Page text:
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Jim Keohane photo - official oneHOOPP President & CEO Jim Keohane said that the real problem with pensions is that there is a very large number of people who are not covered. He said that having a large group like this without pensions may “cost us dearly” in the future, noting that Old Age Security and the GIS are “a very large expense for the federal government.”

 


 

(Staff) – A retirement income crisis awaits us if action is not taken on expanding workplace pension coverage in Ontario and across the country.
That was one of the key messages delivered at “We’re All Invested,” an information session held March 17 at the MaRS Centre in Toronto. The event was sponsored by the Healthcare of Ontario Pension Plan (HOOPP), along with the settlor organizations on its board – the Ontario Hospital Association, the Ontario Nurses’ Association, the Canadian Union of Public Employees, the Ontario Public Service Employees Union, and the Service Employees International Union.
Michael Block of the Boston Consulting Group presented research on the investment expertise of the nation’s public sector pension funds, and as well, the significant impact defined benefit (DB) pension income has on the economy. Canada’s Top 10 pension funds, a group that includes HOOPP, managed more than $714 billion in retirement assets as of the end of 2011, and their track record of success “has built a great reputation for Canadian pension funds around the world.”
The income that DB pensioners receive, Block noted, has a significant impact on the economy.
In smaller towns, BCG research found that significant total income comes from DB pensions. In Cobourg, for example, 15 per cent of income comes via DB pensions. Across Ontario, DB pensioners spend $27 billion annually on goods and services, and pay $3 billion in income taxes. $3 billion from their spending goes to provincial and federal sales tax and property tax, Block said. “That money, for the most part, all goes back into the economy, and there is a multiplier effect as well,” he said.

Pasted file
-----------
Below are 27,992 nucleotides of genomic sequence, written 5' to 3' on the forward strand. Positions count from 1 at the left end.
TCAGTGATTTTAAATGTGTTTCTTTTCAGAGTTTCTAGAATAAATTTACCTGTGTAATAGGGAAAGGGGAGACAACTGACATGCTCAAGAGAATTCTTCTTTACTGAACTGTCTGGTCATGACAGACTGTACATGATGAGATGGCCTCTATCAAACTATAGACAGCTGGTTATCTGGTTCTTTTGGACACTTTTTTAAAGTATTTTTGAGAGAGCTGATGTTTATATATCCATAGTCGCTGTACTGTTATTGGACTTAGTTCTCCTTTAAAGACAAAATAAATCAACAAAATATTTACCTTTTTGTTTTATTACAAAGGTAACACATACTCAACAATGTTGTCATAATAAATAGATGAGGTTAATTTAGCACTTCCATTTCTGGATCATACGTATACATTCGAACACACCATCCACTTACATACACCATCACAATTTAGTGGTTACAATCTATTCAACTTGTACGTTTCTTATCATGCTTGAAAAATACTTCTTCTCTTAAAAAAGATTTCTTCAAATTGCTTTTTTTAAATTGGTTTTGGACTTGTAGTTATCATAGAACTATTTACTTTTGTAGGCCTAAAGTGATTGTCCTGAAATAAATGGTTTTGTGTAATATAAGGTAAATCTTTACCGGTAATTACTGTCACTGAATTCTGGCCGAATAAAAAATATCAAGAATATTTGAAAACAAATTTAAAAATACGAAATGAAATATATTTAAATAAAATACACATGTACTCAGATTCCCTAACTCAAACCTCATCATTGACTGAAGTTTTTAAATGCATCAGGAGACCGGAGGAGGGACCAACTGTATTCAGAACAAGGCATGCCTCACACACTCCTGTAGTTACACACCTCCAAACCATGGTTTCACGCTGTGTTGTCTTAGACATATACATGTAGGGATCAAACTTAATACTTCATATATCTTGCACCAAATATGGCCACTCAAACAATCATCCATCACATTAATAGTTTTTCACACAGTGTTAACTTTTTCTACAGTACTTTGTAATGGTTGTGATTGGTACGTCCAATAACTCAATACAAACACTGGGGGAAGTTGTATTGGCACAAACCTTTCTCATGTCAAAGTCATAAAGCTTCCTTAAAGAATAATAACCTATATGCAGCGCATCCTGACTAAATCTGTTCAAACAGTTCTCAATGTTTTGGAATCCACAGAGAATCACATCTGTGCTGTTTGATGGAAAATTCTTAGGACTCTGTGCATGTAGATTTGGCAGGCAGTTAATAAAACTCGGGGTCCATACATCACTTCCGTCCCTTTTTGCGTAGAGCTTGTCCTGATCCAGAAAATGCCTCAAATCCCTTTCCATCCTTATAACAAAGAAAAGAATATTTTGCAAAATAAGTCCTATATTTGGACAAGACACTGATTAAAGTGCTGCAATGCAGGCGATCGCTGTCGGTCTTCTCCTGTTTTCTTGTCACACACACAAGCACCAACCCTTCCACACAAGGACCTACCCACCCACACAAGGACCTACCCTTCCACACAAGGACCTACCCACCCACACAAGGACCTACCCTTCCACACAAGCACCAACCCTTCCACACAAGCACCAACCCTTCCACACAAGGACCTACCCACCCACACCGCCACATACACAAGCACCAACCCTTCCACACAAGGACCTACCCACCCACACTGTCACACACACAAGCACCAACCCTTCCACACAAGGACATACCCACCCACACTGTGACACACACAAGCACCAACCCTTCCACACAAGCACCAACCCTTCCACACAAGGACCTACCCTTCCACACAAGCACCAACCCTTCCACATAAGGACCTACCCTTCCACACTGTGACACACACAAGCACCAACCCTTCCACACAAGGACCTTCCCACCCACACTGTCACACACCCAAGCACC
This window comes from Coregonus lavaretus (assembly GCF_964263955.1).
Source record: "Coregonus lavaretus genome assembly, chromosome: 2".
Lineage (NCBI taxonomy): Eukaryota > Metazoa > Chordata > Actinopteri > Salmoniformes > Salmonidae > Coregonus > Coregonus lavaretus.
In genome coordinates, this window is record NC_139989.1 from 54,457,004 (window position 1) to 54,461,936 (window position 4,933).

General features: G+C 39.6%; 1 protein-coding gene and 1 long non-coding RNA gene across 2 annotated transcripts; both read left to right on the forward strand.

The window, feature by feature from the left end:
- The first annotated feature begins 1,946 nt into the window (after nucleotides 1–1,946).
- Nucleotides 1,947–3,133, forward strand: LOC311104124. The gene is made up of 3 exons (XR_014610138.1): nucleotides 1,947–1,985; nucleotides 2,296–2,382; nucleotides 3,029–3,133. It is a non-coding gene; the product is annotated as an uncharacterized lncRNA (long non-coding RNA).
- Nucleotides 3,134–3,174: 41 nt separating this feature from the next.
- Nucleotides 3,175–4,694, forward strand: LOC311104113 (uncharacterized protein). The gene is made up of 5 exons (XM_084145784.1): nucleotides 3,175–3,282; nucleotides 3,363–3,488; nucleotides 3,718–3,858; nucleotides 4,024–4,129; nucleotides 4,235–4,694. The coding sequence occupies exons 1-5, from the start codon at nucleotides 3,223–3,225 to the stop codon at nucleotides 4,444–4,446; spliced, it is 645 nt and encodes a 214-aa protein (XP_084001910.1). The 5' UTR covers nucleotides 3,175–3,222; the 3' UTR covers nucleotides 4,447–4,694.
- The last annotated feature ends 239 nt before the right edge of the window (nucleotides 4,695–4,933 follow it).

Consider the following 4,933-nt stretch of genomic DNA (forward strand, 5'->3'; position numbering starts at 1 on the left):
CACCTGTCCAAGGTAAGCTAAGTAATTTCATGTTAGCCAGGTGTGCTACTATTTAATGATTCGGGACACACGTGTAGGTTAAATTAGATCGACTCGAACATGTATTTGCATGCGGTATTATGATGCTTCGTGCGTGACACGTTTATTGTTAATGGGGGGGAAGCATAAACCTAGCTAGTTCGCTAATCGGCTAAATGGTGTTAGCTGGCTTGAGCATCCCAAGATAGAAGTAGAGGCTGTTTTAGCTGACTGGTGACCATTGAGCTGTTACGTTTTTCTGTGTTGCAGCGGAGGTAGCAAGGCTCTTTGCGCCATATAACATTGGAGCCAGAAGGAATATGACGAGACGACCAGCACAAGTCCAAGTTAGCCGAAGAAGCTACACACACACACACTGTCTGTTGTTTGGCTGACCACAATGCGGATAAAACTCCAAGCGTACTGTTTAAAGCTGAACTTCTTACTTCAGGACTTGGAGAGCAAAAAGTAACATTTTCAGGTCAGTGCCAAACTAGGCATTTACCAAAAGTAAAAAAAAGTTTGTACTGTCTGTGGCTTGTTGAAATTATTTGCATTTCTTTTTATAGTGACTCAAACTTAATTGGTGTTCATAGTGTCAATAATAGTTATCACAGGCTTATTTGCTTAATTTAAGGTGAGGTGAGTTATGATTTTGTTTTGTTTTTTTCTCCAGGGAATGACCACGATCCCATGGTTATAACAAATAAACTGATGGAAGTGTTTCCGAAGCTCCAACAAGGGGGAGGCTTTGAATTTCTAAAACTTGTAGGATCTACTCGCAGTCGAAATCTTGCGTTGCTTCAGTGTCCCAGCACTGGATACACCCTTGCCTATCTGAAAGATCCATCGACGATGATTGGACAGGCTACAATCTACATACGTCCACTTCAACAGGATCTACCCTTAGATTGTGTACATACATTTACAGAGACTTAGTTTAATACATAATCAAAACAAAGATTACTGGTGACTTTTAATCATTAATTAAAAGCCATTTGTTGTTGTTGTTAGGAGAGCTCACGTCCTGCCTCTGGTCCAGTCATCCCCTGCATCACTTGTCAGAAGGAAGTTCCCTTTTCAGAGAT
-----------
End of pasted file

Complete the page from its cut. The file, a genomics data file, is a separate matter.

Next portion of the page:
Block also noted that DB pensioners are far less reliant on taxpayer-funded income support programs, such as the Guaranteed Income Supplement (GIS). Only about 10-15 per cent of DB pensioners receive the GIS, compared to 45 to 50 per cent of non-DB pensioners, he noted. He called DB pensions “an important pillar of the retirement system,” adding that the mandatory savings enable savings and investments that might not otherwise have happened.
Next to speak was David Herle of the Gandalf Group. His company did some public opinion research on the topic of retirement, and found that two-thirds of Ontarians are concerned they won’t have enough income in retirement. His research found that those with DB plans expect they will have about 95 per cent of the income they need in retirement, while those without plans fear they will be about 20 per cent short.
“People with DB plans don’t know how good they have it – and those without them don’t know how bad they have it,” he said.
Other findings from Gandalf’s research included:

  • 86 per cent of Ontarians believe there is a retirement income crisis
  • 73 per cent are concerned that it is not mandatory for employers to offer workplace pensions
  • 65 per cent believe that without good workplace pensions, the economy will suffer

The research found that there was not envy amongst the public about the pensions that public service workers have, but instead, a belief by 60 per cent that private sector pensions should mirror the public sector system.
“There is a retirement income crisis right now,” Herle said, adding that “a shocking number of people have put nothing away for retirement.” He said that employers and government “both have a role to play” in delivering retirement security.
The final speaker was HOOPP President & CEO Jim Keohane.
He said that the real problem with pensions is that there is a very large number of people who are not covered. He said that having a large group like this without pensions may “cost us dearly” in the future, noting that Old Age Security and the GIS are “a very large expense for the federal government.”
He said the types of pensions delivered by HOOPP are “hardly gold plated,” with the average amount currently around $23,000 a year. But that reliable income allows seniors to be independent, and less reliant on government income support programs. “They (DB pensioners) aren’t the problem,” he explained.
Moving away from DB plans in the private sector was probably more about the tough accounting rules faced by private businesses than the cost of pensions, Keohane noted. There is likely no cost savings by switching from DB to defined contribution, he noted, and the burden of risk “is shifted to the employee. The vast majority of people would be better off in a more defined vehicle.”
DB plans feature risk sharing through pooling, professional investing, low fees, and cost effectiveness. About 80 cents of every dollar that HOOPP pays in pensions comes from investment returns. Members and employers pay the rest, so the taxpayer is contributing about 10 cents on the dollar.
He concluded by saying DB plans are a “key part of the solution” for the retirement income crisis, adding that a pension plan “structured on the HOOPP model” would be a good model for a pension plan designed to supplement the Canada Pension Plan.
HOOPP has posted a White Paper on its website that summarizes the day’s findings. The document can be found here. As well, HOOPP has added a DB section to its website that offers more information on this issue. You can view it here
HOOPP has started tweeting about DB, follow @HOOPPDB to see what they have to say.
Video from the March 17 event will be added to the hoopp.com site soon.

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